My middle son is an enneagram type 9, The Peacemaker. When he was younger, I’d get so frustrated because he appeared so indecisive. If I had known that he would rather harmonize than rock the boat by stating his personal choice for dinner or weekend activity, I could have navigated many conversations much better and empowered him to make meaningful decisions for himself. I often thought he was an introvert, but in hindsight, I think he preferred collecting information and reading a room before engaging — a consummate harmonizer and conflict avoider.

When my daughter was in elementary school, I often described her as my M & M that had been left in the warm sun. She had a very hard outer shell, but inside she was soft and mushy. She was strong-willed and not afraid to push back — and she had a sensitive, tender, loving heart and carefree spirit. She’s an enneagram type 8 — The Challenger. Turns out that my M & M description of her was spot on for a type 8. Her four year old son is so much like her we often comment on the mold not changing much. He can drive her crazy and melt her heart all in 30 seconds flat. Understanding how he is hard-wired diffuses a lot of frustration and points us toward ways to interact to help him feel heard and understood.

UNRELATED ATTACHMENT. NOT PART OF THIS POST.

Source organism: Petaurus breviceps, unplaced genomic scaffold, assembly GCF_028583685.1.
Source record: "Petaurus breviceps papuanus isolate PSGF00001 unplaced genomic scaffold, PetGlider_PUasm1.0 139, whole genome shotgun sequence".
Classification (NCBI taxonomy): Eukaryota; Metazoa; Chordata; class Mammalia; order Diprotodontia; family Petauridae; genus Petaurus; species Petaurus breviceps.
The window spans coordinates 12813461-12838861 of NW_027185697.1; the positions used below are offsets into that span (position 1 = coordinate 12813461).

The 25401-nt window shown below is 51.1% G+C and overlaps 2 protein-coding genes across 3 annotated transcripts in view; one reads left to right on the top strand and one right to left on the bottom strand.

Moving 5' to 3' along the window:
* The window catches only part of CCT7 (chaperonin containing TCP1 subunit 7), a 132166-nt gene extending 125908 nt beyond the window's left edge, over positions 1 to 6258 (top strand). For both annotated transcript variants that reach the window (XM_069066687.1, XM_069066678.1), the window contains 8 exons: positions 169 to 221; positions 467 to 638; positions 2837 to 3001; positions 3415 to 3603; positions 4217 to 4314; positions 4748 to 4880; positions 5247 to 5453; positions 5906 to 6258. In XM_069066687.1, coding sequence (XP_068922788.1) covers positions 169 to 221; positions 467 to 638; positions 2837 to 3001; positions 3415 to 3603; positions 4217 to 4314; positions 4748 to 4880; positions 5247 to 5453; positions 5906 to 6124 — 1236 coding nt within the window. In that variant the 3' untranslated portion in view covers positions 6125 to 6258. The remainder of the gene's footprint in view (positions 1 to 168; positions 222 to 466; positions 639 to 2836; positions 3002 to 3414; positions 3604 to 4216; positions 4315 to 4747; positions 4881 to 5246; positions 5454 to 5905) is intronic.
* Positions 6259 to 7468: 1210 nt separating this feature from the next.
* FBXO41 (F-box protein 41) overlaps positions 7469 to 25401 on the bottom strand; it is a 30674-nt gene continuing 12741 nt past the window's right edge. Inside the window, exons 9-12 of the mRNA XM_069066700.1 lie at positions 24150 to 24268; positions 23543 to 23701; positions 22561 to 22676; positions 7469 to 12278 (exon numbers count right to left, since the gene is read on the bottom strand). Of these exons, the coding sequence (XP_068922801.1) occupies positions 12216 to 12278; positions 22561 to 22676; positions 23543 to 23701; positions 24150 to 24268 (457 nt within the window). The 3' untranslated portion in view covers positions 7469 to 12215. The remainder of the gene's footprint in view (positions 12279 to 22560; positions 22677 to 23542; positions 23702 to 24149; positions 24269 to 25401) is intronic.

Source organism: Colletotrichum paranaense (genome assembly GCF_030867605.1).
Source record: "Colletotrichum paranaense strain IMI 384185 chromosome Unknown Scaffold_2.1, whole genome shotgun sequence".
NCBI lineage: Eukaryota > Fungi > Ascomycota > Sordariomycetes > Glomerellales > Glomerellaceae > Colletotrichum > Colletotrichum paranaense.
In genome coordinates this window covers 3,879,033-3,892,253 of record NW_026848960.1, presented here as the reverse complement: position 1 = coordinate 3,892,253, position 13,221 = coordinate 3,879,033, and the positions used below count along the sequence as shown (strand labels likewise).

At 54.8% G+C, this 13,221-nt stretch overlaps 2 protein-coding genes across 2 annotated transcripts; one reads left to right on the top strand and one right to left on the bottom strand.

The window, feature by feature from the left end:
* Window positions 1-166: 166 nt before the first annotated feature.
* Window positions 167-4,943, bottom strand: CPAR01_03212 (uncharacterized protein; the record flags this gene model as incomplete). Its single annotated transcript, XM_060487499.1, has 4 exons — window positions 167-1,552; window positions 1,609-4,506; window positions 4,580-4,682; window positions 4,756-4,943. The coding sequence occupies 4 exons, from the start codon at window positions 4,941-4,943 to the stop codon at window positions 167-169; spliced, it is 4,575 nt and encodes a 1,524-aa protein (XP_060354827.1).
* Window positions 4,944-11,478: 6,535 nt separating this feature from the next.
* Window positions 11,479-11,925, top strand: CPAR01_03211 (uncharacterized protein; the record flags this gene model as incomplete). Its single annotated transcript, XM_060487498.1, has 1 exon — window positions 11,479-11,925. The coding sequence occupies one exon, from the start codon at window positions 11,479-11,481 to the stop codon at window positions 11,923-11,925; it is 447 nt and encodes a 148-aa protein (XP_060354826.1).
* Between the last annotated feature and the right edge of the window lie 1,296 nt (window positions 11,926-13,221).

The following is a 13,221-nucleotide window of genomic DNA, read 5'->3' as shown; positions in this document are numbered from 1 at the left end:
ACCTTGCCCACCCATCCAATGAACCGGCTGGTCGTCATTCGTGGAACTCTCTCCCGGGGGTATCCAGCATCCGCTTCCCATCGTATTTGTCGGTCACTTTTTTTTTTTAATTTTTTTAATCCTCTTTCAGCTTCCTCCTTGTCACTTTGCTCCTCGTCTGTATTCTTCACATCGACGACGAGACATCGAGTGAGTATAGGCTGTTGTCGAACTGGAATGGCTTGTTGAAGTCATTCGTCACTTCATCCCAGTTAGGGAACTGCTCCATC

As for me, I am a certifiable Enneagram type 2 — The Helper. Over recent years, I have become acutely aware that I often “over-helped” and in doing so may have unintentionally disempowered my children. And because I was so sensitive to their feelings, I would often swoop in to soothe with ice cream, or inadvertently dismiss what they were feeling by telling them “not to feel that way”. What I should have been doing is fully acknowledging their true emotions and adjusting my parenting skills to meet their unique needs.

My middle son recently described his eight year old daughter to me with positive adjectives that I would have used to describe his feisty sister at that age. At the same time, my granddaughter’s mother often experiences the more challenging behaviors she possesses as well. This has me intrigued. I am wondering what enneagram type my eight year old granddaughter might be. Can we find some clues about how she’s hard-wired to help her navigate her emotions and circumstances in healthy ways? I’m also curious about the impact of the pandemic, virtual school and a major change in her familial life.

Like my own daughter at that age, my granddaughter is experiencing divorce. She is now in that challenging stage of dealing with co-parenting, two homes and merging into a new family with dad, his fiancee and her nine year old daughter.

It is only natural that my granddaughter will struggle with her emotions as she’s trying to fit into all the changes. Understanding how things land in her heart, and what she needs to feel safe and valued, will be key in helping her navigate it in healthy ways.